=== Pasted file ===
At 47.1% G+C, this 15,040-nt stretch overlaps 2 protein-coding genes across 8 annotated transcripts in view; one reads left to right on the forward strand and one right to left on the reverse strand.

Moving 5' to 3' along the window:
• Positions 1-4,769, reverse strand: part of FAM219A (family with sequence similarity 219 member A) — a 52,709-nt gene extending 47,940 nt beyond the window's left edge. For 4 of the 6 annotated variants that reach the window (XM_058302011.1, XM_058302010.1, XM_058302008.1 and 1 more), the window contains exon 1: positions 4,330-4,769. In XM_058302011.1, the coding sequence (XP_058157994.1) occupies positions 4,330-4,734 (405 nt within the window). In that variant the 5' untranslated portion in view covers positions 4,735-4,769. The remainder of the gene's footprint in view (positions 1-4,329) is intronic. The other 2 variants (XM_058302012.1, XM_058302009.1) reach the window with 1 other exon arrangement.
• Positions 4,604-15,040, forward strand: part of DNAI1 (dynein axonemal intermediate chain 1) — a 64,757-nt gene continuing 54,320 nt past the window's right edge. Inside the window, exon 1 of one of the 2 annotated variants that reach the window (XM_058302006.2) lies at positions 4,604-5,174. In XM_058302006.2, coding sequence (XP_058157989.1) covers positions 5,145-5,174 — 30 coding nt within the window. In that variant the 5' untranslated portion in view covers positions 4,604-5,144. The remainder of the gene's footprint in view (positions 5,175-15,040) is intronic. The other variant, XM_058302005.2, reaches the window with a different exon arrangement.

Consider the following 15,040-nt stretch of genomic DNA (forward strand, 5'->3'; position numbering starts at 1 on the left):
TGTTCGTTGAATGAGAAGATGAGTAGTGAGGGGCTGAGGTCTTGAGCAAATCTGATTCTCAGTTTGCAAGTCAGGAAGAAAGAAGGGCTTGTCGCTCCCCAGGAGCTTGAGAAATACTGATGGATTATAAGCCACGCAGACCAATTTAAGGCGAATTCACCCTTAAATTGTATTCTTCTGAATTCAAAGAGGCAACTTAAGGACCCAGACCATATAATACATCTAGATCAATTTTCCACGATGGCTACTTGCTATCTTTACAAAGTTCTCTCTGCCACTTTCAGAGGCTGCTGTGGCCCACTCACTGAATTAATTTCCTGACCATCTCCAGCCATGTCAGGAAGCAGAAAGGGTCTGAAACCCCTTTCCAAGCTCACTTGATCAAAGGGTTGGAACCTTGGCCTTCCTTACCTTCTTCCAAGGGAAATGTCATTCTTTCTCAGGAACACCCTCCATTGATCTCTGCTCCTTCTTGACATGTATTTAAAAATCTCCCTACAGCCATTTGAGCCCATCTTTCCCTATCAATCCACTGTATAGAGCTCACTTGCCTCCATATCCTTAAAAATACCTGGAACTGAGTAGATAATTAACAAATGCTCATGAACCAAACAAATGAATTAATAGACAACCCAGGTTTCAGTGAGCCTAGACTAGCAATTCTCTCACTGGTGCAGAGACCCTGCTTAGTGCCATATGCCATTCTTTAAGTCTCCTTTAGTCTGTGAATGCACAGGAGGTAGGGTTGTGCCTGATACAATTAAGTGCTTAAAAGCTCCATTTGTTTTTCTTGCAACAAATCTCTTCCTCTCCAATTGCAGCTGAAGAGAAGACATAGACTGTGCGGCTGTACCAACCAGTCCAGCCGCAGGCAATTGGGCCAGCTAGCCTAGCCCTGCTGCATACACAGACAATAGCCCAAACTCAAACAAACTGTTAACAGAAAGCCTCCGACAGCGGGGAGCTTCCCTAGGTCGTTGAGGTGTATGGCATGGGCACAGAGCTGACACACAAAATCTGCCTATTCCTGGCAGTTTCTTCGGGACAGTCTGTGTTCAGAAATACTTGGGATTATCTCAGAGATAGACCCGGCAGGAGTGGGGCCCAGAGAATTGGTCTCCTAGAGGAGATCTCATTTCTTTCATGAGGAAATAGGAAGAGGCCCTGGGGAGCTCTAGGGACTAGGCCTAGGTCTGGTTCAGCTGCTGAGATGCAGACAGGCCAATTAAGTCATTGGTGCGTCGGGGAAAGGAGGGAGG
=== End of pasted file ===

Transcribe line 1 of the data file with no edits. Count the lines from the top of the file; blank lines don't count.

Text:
At 47.1% G+C, this 15,040-nt stretch overlaps 2 protein-coding genes across 8 annotated transcripts in view; one reads left to right on the forward strand and one right to left on the reverse strand.